This is the second appeal of this property dispute concerning a mother's reservation of a life estate in property conveyed to her son pursuant to a warranty deed. The mother initially brought suit against the son to enforce her right to possession. She later sought to amend her complaint in an attempt to attack the validity of the deed. Before ruling upon the motion to amend, the trial court granted summary judgment based upon the expiration of the applicable statute of limitations for ejectment actions. This court reversed in Long v. Creekmore, No. E2012-01453-COA-R3-CV, 2013 WL 1320515 (Tenn. Ct. App. Mar. 28, 2013). Upon remand, the trial court denied the motion to amend the complaint and dismissed the action following the death of the mother and son. The administrator of the mother's estate appeals. We affirm the trial court.

Campbell County Court of Appeals 11/29/16
Darien B. Clay v. State of Tennessee
E2015-02107-CCA-R3-PC
Authoring Judge: Judge Robert H. Montgomery, Jr.
Trial Court Judge: Judge Barry A. Steelman

The Petitioner, Darien B. Clay, appeals from the Hamilton County Criminal Court’s denial of his petition for post-conviction relief from his guilty plea convictions for aggravated robbery, attempted aggravated robbery, two counts of theft of property valued at $1,000 or more but less than $10,000, theft of property valued at $10,000 or more but less than $60,000, aggravated burglary, burglary of a business, and statutory rape, for which he received an effective thirteen-year sentence. On appeal, he contends that the post-conviction court erred in denying relief on his ineffective assistance of counsel claim and that the court erred in determining that the Petitioner’s guilty plea was knowingly and voluntarily entered. We affirm the judgment of the post-conviction court.

Hamilton County Court of Criminal Appeals 11/29/16
Roosevelt Bigbee, Jr. v. Cherry Lindamood, Warden
M2016-00440-CCA-R3-HC
Authoring Judge: Judge John Everett Williams
Trial Court Judge: Judge Robert L. Jones

The Petitioner, Roosevelt Bigbee, Jr., appeals the dismissal of his habeas corpus petition in which he challenged the legality of his convictions for first degree murder and robbery and his sentences of life for the murder conviction and eleven years for the robbery conviction, to be served consecutively. After a thorough review of the record, we conclude that the petition was properly dismissed, and we affirm the judgment of the habeas corpus court.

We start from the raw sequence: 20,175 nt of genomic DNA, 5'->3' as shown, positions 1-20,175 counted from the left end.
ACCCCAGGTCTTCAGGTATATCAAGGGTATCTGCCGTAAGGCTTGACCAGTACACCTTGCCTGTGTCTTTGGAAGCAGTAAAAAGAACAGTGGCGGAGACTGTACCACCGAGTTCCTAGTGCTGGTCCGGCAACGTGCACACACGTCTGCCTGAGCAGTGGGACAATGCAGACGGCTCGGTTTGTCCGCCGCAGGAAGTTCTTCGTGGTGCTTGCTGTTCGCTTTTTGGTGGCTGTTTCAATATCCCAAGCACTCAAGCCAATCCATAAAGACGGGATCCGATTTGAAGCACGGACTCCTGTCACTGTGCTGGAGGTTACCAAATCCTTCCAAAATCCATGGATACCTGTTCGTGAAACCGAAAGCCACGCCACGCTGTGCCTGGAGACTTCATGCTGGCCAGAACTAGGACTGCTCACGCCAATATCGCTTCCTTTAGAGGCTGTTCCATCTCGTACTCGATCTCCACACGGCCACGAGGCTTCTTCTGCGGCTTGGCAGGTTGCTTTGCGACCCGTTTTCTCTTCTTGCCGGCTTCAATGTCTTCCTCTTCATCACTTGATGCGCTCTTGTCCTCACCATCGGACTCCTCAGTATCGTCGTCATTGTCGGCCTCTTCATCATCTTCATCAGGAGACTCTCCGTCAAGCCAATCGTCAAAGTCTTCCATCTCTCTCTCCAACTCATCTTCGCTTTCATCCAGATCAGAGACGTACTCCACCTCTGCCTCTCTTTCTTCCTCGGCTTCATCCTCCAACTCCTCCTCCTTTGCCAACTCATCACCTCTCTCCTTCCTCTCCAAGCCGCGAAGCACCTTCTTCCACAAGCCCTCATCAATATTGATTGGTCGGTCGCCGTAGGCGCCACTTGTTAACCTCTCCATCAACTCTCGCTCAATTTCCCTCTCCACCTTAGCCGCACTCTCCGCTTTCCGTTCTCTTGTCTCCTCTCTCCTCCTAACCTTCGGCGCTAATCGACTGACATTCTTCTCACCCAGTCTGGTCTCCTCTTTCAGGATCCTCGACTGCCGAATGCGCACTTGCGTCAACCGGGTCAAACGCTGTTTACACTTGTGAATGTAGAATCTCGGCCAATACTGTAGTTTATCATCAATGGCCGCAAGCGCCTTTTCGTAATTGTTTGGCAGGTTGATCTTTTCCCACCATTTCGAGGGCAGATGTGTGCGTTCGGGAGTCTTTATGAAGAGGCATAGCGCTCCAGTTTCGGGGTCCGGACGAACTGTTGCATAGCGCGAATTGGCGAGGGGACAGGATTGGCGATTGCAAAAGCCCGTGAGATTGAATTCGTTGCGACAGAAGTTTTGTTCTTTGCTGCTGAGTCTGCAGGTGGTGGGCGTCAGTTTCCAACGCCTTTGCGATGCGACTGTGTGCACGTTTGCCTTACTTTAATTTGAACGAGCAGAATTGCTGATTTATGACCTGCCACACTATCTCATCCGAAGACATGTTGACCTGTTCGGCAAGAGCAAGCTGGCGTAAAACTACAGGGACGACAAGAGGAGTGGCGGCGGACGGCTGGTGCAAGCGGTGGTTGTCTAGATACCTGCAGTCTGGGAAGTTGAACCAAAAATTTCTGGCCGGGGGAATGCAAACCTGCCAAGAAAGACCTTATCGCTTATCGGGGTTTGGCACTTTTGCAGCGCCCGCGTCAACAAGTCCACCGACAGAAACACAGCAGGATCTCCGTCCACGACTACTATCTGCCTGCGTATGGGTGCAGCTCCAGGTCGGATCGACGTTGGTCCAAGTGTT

Wayne County Court of Criminal Appeals 11/29/16
State of Tennessee v. Willie Lee Hughes, Jr.
M2015-01207-CCA-R3-CD
Authoring Judge: Judge James Curwood Witt, Jr.
Trial Court Judge: Judge Joseph Woodruff and Judge Michael Binkley

The defendant, Willie Lee Hughes, Jr., appeals both his Williamson County Circuit Court jury conviction of aggravated robbery and his guilty-pleaded conviction of failure to appear, claiming that the trial court erred by failing to exclude his statements to law enforcement officers on the basis that the statements were made during the course of plea negotiations and that the trial court erred by classifying him as a persistent offender.  Discerning no error, we affirm.

Williamson County Court of Criminal Appeals 11/29/16
Mark Henderson v. City Of Mount Pleasant, Tennessee et al.
M2016-00639-COA-R3-CV
Authoring Judge: Presiding Judge Frank G. Clement, Jr.
Trial Court Judge: Judge David L. Allen

Petitioner, the interim city manager for the City of Mount Pleasant, Tennessee, filed suit seeking a declaratory judgment that the votes of two commissioners to terminate his employment were void due to a conflict of interest. He contends their votes were void because ethics complaints filed by Petitioner against the two commissioners were pending at the time of the vote. The trial court dismissed the petition for failure to state a claim upon which relief can be granted, pursuant to Tenn. R. Civ. P. 12.02(6), upon the finding that the petition failed to allege facts which would show that the commissioners had a personal financial interest in the outcome of the vote on Petitioner’s employment. Petitioner appealed; we affirm.